Funding for this project was provided in part by the Bursky Center for Human Immunology and Immunotherapy Programs at Washington University; the Washington University Center for Cellular Imaging (WUCCI) supported by Washington University School of Medicine; the Children’s Discovery Institute of Washington University and St. Louis Children’s Hospital, grant numbers CDI-CORE-2015-505, CDI-CORE-2019-813; The Foundation for Barnes-Jewish Hospital, grant numbers 3770, 4642; and the Washington University Rheumatic Diseases Research Resource-Based Center funded by the National Institutes of Health (NIH), grant number P30 AR073752; the NIH, grant numbers DP5 OD028125, R01HL148033, R01AI176660, R21AI163640; Burroughs Wellcome Fund, grant number CAMS 1019648; and the National Research Foundation of Korea Award, grant number NRF-2020R1A6A3A03037855.

About Washington University School of Medicine

WashU Medicine is a global leader in academic medicine, including biomedical research, patient care and educational programs with 2,800 faculty. Its National Institutes of Health (NIH) research funding portfolio is the third largest among U.S. medical schools, has grown 52% in the last six years, and, together with institutional investment, WashU Medicine commits well over $1 billion annually to basic and clinical research innovation and training. Its faculty practice is consistently within the top five in the country, with more than 1,800 faculty physicians practicing at 65 locations and who are also the medical staffs of Barnes-Jewish and St. Louis Children’s hospitals of BJC HealthCare. WashU Medicine has a storied history in MD/PhD training, recently dedicated $100 million to scholarships and curriculum renewal for its medical students, and is home to top-notch training programs in every medical subspecialty as well as physical therapy, occupational therapy, and audiology and communications sciences.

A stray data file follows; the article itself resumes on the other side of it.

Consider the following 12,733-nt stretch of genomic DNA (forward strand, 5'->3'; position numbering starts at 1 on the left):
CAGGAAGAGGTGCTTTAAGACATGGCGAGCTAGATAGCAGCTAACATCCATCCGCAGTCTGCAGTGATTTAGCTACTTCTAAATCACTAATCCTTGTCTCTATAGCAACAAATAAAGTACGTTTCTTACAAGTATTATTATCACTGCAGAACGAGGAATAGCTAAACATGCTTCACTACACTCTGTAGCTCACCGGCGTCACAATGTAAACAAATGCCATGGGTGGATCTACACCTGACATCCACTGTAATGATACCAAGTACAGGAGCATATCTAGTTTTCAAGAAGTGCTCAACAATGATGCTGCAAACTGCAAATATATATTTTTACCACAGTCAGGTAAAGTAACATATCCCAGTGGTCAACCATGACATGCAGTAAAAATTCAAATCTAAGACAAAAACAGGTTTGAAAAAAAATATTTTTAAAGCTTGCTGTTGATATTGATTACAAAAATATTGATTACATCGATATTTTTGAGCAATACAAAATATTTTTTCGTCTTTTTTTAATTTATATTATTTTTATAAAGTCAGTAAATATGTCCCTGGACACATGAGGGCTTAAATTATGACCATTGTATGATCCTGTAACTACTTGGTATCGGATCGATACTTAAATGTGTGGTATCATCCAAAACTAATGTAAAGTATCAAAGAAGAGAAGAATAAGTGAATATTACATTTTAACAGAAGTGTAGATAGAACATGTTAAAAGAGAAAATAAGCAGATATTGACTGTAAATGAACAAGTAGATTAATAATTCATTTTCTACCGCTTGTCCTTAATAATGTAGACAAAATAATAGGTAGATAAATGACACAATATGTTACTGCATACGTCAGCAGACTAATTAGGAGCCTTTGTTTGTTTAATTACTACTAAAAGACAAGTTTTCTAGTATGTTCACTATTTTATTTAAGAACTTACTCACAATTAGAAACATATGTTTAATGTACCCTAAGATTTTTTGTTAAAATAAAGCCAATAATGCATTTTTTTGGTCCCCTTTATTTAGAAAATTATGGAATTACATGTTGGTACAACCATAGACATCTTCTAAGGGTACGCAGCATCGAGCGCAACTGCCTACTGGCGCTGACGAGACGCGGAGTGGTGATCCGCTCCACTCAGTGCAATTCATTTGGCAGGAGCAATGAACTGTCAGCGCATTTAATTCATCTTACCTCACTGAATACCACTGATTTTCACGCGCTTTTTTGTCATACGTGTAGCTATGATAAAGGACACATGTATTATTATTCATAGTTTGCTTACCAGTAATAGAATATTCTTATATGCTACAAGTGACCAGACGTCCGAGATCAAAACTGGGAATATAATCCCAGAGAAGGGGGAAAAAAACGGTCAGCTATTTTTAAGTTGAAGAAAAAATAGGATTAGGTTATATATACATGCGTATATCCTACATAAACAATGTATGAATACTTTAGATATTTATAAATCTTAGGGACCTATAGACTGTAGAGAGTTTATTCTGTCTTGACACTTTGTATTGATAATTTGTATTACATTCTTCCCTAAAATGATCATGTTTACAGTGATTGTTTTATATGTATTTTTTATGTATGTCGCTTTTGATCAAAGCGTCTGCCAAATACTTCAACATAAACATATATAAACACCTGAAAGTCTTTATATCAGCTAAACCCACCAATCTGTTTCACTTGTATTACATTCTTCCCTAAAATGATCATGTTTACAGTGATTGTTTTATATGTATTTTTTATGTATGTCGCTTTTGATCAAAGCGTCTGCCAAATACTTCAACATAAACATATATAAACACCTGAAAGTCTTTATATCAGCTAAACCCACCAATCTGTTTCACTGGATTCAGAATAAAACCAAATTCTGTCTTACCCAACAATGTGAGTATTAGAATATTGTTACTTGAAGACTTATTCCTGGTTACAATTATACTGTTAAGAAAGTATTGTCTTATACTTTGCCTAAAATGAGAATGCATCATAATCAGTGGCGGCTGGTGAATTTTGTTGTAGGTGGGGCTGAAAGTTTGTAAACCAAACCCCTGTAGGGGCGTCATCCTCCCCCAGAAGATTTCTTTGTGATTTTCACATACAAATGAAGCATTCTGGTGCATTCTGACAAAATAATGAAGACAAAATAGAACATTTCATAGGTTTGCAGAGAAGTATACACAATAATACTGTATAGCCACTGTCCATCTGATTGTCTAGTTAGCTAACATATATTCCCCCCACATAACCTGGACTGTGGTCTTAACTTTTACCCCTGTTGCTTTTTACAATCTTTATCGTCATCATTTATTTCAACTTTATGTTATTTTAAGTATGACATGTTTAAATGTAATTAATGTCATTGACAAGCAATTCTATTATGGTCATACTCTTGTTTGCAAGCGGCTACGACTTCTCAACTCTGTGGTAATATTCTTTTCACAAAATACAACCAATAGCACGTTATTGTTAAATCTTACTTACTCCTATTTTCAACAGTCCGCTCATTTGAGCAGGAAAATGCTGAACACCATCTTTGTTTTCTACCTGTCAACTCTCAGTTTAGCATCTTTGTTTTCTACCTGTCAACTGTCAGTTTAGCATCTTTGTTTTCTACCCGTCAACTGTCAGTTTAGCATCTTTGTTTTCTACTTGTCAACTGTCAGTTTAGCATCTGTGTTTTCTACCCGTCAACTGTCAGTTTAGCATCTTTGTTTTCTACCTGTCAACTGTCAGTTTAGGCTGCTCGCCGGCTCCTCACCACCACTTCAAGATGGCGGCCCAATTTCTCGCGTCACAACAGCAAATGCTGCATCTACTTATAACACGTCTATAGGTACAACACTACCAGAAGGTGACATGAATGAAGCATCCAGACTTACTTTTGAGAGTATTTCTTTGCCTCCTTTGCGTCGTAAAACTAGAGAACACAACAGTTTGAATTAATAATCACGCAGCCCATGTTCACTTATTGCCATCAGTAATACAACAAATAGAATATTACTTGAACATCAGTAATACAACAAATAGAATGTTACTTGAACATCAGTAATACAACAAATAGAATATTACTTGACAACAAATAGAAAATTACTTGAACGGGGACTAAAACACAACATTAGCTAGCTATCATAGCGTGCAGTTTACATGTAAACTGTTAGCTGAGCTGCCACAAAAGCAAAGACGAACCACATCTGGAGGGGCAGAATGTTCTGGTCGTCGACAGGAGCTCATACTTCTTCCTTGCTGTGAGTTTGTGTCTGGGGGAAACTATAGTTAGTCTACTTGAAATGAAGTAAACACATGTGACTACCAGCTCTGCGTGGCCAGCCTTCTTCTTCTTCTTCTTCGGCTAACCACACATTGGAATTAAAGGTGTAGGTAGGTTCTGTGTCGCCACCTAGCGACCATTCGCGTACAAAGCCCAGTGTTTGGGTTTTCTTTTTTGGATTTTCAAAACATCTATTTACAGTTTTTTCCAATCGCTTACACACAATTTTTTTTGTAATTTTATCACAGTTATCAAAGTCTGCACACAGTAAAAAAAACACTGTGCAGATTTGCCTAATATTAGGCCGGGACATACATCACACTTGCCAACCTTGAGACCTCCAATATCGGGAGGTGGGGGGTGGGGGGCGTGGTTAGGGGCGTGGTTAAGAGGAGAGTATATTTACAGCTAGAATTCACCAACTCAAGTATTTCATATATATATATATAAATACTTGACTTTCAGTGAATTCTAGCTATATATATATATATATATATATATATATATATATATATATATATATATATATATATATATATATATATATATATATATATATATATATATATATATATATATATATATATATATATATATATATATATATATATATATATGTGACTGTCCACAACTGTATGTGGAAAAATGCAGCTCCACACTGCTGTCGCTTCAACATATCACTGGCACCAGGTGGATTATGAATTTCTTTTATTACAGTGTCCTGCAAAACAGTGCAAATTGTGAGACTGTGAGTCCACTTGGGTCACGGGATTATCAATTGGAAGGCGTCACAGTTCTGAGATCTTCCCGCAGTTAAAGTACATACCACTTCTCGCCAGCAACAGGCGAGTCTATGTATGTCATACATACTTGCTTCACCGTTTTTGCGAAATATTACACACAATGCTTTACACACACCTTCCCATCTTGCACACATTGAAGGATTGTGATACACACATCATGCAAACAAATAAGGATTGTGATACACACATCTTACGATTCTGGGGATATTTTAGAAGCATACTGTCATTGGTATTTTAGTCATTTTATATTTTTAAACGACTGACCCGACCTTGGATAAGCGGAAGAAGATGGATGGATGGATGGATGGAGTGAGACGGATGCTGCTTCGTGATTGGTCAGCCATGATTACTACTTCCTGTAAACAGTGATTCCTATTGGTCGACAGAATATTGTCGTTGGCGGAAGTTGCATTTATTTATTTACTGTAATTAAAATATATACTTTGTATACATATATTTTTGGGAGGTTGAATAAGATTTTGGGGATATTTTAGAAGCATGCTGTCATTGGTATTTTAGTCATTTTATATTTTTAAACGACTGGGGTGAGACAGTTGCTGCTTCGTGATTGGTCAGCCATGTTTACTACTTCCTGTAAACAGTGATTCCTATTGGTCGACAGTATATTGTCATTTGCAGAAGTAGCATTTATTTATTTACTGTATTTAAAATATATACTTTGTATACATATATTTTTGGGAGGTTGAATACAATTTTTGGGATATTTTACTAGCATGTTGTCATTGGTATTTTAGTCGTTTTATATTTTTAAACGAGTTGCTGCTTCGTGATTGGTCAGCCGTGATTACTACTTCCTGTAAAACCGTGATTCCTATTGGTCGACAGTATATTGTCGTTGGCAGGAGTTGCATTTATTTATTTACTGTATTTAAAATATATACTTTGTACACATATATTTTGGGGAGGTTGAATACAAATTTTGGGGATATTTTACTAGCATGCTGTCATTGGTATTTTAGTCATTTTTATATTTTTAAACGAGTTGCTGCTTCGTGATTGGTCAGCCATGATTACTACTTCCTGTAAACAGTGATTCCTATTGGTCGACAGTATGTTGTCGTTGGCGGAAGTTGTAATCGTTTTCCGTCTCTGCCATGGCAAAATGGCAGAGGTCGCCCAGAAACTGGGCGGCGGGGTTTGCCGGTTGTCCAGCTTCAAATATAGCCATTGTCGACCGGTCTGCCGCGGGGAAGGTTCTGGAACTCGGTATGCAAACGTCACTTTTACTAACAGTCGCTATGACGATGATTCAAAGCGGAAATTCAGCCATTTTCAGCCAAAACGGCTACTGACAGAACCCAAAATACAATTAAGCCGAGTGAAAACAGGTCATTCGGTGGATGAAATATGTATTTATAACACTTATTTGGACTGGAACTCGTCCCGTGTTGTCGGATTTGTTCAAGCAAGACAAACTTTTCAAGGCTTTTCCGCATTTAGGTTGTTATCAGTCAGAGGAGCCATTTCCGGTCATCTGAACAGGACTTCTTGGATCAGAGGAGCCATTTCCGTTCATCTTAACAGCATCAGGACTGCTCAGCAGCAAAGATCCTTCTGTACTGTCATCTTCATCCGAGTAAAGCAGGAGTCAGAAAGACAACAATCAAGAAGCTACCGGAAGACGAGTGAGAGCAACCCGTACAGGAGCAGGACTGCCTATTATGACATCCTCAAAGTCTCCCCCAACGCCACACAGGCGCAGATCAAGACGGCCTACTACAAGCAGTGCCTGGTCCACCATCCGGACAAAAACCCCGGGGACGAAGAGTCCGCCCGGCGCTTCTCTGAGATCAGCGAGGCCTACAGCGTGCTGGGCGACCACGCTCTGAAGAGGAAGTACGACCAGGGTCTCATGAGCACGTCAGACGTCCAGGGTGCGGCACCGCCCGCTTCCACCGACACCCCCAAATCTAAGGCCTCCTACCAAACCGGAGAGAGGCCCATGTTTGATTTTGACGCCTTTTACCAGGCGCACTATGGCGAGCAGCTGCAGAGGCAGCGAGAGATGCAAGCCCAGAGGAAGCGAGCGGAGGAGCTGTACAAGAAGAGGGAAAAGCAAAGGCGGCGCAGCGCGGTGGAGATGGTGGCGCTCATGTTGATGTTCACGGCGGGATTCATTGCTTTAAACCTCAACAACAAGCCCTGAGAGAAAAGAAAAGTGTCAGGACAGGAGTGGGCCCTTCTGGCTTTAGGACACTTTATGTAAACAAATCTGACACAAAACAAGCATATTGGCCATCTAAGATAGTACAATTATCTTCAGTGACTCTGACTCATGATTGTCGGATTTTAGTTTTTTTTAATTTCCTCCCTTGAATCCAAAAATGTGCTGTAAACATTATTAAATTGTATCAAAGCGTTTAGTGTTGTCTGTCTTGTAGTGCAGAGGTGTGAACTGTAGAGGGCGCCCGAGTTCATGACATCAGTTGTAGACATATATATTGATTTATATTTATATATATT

Originally published by the School of Medicine